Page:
I’ve seen some mixed opinions on how it executes these trappings, but I thought it was fine for what it is. Sure the lead character is an angsty idiot, but at least you can understand where he’s coming from since the film makes it very clear just how much Godzilla has taken from him. And I found all the dialogue regarding humanity’s failure to find a new planet to inhabit along with the distrust between the humans and the aliens to be engaging because of how it highlights survival during conditions that are far less than favorable. Yes the characterization is only barely higher than a product of Hong Kong’s golden age, but the narrative is structured in a way that allows for that. It’s kind of like the difference between those 80s-90s action films that were mostly defined by being a man and the action films of today that are mostly superhero-oriented. The superheroes may have more involved characterization and on-going story arcs, but on the whole their films are weaker than when Van Damme and Stallone were in their prime because the baggage they introduced in trying to go for more structure is too numerous to overlook.
In my experience, as long as the characterization is actually lending itself to the narrative in a way that isn’t retarded, they don’t all have to be shipping material. It’s generally not what I prefer, but I’ve seen characters whose development have gotten in the way of the story before, and of course I’ve also seen characters whose lack of development got in the way of the story as well. Planet of the Monsters, and these Godzilla films on the whole for that matter, tend to find that sweet spot in regards to portraying the humans and the monsters, and since the appeal is supposed to be camp, it can get away with lack of structural depth moreso than an Oscar-bait drama. Plus I dare you to not laugh at any of the sudden deaths this movie throws at you like fried wings at the all-you-can-eat chicken buffet.
Compared to Shin Godzilla and the like, Planet of the Monsters is a very bleak take on the giant lizard’s legacy. Every time there’s a brief glimmer of hope, humanity tends to get fucked by a surprise plot twist, and ten more people die as a result. Instead of nuclear themes, the story seems to be more about man vs nature, except nature is portrayed as a malevolent force that you’d only want to protect if you’re a hippie that also happens to be a hipster. It’s all engagingly cynical, never truly denying the possibility of a happy ending, but making it clear that you’re going to go through hell getting there.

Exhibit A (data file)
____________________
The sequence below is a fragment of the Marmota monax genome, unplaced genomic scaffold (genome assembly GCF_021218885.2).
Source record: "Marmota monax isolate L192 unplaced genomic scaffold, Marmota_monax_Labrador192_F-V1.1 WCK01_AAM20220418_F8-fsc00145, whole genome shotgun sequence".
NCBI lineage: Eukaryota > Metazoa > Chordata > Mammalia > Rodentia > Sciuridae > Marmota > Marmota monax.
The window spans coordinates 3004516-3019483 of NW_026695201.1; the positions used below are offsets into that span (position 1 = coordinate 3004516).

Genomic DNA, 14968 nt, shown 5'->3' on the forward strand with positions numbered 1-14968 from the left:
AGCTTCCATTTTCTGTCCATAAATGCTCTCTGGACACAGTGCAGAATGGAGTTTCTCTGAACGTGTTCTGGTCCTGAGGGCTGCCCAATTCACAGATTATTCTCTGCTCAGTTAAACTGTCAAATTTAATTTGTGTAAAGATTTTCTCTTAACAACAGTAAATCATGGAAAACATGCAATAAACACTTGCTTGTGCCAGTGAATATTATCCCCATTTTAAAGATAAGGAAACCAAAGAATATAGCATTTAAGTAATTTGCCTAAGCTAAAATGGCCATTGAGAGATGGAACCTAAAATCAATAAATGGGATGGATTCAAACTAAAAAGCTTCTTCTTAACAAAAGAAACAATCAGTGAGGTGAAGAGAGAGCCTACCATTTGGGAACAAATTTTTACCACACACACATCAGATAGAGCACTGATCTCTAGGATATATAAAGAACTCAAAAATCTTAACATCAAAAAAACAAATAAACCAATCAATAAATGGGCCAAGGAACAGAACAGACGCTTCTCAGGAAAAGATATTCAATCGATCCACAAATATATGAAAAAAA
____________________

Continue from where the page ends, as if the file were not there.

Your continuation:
Settings and environments are engaging despite the CG, although I don’t think Polygon Pictures score points for that anymore given how it’s practically a requirement to be one of their noticeable anime at this point in time. The monsters are really well-designed with the camera angles and music choices giving them an epic scale even when they’re just standing still. However, the action also has that usual Polygon Pictures problem in that the actual scenes are incredibly cluttered so it’s hard to make out what’s happening a good chunk of the time. Sure it’s a step up from beam spams and Jojo poses, but I’d also rather be able to visually digest coolness rather than dig it up. Especially when it takes up the entirety of your last act.
Most importantly though, I found the visual lore to be engaging. A big part of the reason I wanted to continue watching is because I was very interested in seeing how humanity has evolved over the millennia spent with these monsters. What’s their civilization like now? Is a future on this planet even possible? And what exactly is motivating Godzilla and these mysterious aliens anyways? I don’t honestly expect all of these questions to be answered, especially when you consider that mysteries tend to stop being interesting the moment you explain the mystery. Still, I’m definitely hoping for new things in the future, and hopefully those questions can function as a viable medium to introduce them.
As a Godzilla movie, Planet of the Monsters doesn’t really excel at anything in particular aside from proving that you can insert the giant lizard into the setting of Blame and have it make sense, but it gets all the basics right in terms of how to make enjoyable action camp and I’m definitely looking forward to the other two films. However, I’d recommend the 2014 adaptation and Shin Godzilla over this because in addition to preferring them, even as the first part of a movie trilogy, Planet of the Monsters is not as standalone as it should be. It really does feel like an overly long first episode rather than the only good installment of the Matrix trilogy.
Regardless, it is worth your time if you’re interested in Godzilla and want to see how big he can actually get in a film. Don’t watch it if you’re only interested in Mechagodzilla though, as that thing doesn’t show up until later.
- Don’t bother correcting me if Godzilla is female in this interpretation. I don’t care.
- Apparently MAL scored this anime underneath a 7. I could look into why, but I could also shoot myself in the head.
- Other things for Gen Urobuchi to revive include yakuza stories and shoujo fantasies.